The Indiana Supreme Court held in its written opinion filed on March 10, 2014 that the commencement of a medical malpractice action occurs when a copy of the proposed complaint is deposited for mailing by registered or certified mail or by certain private delivery services, and that the plaintiff’s action was timely filed in the case it was deciding. The Indiana Supreme Court’s decision overturned both the trial court and the lower appellate court’s decisions in the case.
Indiana Code section 1-1-7-1, which defines compliance with requirements that matters be sent by registered or certified mail, provides that: If a statute enacted by the general assembly or a rule . . . requires that notice or other matter be given or sent by registered mail or certified mail, a person may use: (1) any service of the United States Postal Service [“USPS”] or any service of a designated private delivery service (as defined by the United States Internal Revenue Service [“IRS”]) that: (A) track delivery of mail; and (B) requires a signature upon delivery … (The General Assembly amended section 1-1-7-1 in 2007 to extend compliance to mailing through certain private delivery services; before 2007, Indiana Code section 1-1-7-1 required mailing through the United States Postal Service only.)
In Indiana medical malpractice cases, Indiana law requires a preliminary submission of the proposed complaint to the Indiana Department of Insurance (Ind. Code § 34-18-7-3(b) (2012)) and states that filing is complete “when a copy of the proposed complaint is delivered or mailed by registered or certified mail.” However, this statutory provision lacks an express provision for sending by third-party couriers, unlike Indiana Code section 1-1-7-1. Therefore, the medical malpractice defendants argued (and the trial court and lower appellate court agreed) that the plaintiff’s medical malpractice case was not filed when delivered to FedEx for delivery but rather when received.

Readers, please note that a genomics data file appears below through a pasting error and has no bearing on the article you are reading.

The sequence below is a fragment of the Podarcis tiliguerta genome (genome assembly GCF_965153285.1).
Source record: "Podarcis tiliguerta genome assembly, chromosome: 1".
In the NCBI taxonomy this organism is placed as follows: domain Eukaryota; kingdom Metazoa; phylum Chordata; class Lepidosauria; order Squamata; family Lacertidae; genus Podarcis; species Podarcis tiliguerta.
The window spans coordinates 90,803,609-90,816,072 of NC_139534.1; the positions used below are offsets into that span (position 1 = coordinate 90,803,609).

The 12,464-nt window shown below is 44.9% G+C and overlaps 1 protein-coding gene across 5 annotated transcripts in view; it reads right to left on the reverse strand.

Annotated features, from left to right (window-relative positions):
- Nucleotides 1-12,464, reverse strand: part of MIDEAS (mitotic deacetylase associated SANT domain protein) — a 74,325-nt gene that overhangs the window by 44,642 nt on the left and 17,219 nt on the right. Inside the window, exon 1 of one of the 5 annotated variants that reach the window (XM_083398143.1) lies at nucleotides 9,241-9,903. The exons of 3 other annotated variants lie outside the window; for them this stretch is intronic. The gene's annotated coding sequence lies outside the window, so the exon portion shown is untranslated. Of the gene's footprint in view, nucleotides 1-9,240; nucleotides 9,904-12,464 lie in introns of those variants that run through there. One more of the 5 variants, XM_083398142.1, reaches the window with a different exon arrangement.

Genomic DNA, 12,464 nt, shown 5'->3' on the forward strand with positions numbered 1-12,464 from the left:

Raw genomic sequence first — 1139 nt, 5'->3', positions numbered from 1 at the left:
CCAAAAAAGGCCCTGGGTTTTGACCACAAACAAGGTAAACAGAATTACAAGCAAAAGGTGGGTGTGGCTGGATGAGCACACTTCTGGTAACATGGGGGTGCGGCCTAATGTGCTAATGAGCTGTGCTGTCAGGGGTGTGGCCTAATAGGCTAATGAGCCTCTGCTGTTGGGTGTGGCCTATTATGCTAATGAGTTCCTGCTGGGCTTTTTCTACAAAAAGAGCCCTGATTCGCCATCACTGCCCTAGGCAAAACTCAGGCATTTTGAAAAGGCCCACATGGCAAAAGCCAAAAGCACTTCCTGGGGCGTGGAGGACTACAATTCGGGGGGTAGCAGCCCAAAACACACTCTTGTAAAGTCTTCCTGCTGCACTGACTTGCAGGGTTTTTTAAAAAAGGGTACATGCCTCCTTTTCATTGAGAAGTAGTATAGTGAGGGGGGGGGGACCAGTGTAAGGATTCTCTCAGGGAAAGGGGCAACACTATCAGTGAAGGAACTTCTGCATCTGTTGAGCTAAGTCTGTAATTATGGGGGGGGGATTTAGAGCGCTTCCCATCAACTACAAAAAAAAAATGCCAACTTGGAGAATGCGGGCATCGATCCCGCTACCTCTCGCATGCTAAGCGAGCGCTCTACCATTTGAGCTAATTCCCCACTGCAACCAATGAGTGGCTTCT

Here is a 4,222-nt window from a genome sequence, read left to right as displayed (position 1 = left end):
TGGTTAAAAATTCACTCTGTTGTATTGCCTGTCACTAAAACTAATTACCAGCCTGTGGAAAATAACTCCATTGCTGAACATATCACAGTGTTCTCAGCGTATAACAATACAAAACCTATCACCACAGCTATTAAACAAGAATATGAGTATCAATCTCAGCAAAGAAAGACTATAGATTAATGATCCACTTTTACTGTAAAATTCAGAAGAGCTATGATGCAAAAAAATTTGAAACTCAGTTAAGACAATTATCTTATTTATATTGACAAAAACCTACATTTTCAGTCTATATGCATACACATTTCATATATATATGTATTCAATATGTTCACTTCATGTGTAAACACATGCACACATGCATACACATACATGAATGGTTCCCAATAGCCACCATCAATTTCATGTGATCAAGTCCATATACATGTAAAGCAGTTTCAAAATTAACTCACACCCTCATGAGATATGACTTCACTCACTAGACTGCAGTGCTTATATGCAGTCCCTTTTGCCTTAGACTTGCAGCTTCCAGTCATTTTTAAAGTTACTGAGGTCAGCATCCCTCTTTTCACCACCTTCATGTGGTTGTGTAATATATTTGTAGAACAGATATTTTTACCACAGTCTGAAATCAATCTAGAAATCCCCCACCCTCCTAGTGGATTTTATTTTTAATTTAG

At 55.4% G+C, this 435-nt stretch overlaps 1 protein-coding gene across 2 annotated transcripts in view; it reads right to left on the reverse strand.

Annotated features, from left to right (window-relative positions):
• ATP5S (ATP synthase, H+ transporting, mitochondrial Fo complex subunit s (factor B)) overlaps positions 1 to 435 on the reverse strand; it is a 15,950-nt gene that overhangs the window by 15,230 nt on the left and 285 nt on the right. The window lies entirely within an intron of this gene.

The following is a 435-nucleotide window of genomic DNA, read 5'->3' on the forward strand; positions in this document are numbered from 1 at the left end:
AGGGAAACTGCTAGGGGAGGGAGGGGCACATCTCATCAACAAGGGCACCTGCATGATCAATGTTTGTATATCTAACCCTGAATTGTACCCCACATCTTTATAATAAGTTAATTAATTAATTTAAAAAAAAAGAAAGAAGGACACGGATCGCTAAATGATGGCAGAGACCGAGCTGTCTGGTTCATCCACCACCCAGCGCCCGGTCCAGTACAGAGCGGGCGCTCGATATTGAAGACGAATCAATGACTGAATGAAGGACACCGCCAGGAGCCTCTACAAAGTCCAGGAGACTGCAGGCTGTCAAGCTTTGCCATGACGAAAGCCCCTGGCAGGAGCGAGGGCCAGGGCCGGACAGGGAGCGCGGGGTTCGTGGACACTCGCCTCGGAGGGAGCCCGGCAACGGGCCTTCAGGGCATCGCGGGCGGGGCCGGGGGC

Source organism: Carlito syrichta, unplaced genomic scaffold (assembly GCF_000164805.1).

The Indiana Supreme Court stated that when two statutes on the same subject must be construed together, a court should attempt to give effect to both and must attempt to harmonize any inconsistencies or conflicts before applying any other rule of statutory construction. The Indiana Supreme Court stated that Indiana Code section 34-18-7-3(b) addresses how and when a proposed complaint may be filed, not how and when to provide notice — that Code section also does not require filing by registered or certified mail; whereas Indiana Code section 1-1-7-1 clearly expresses its intent that any “designated private delivery service”—such as FedEx—that meets certain qualifications be equated with “registered or certified mail,” which expressly supersedes all code sections that require “notice or other matter” sent by registered or certified mail.
The Indiana Supreme Court held that to the extent Indiana Code section 34-18-7-3 considers the filing date to be the mailing date, it requires that such mailing be through registered or certified mail. Indiana Code section 1-1-7-1 and 34-18-7-3(b) intersect on the same subject. Harmonizing the uncertainties raised by the defendants, the Indiana Supreme Court held that a proposed medical malpractice complaint is filed upon mailing with a designated private delivery service—as well as the USPS—so long as it satisfies Indiana Code section 1-1-7-1. (“We see no substantive difference between a proposed medical malpractice complaint mailed via FedEx Priority Overnight, tracking and return receipt requested, and a proposed complaint mailed via USPS registered and certified mail. And neither does the Indiana General Assembly, as evident by their adoption of Indiana Code section 1-1-7-1.”)
Bonnie Moryl, as Surviving Spouse and Personal Representative of the Estate of Richard A. Moryl v. Carey B. Ransone, M.D., et al., No. 46S04-1403-CT-149. Click here to read the opinion.
One question that confounds us: why did the plaintiff’s lawyer wait until the last moment to file the medical malpractice claim, risking the result in both the trial court and in the lower appellate court?
If you or a loved one may have been injured as a result of medical malpractice in Indiana or in another U.S. state, you should promptly consult with an Indiana medical malpractice attorney or a medical malpractice attorney in your state who may investigate your medical malpractice claim for you and represent you in a medical malpractice case, if appropriate.
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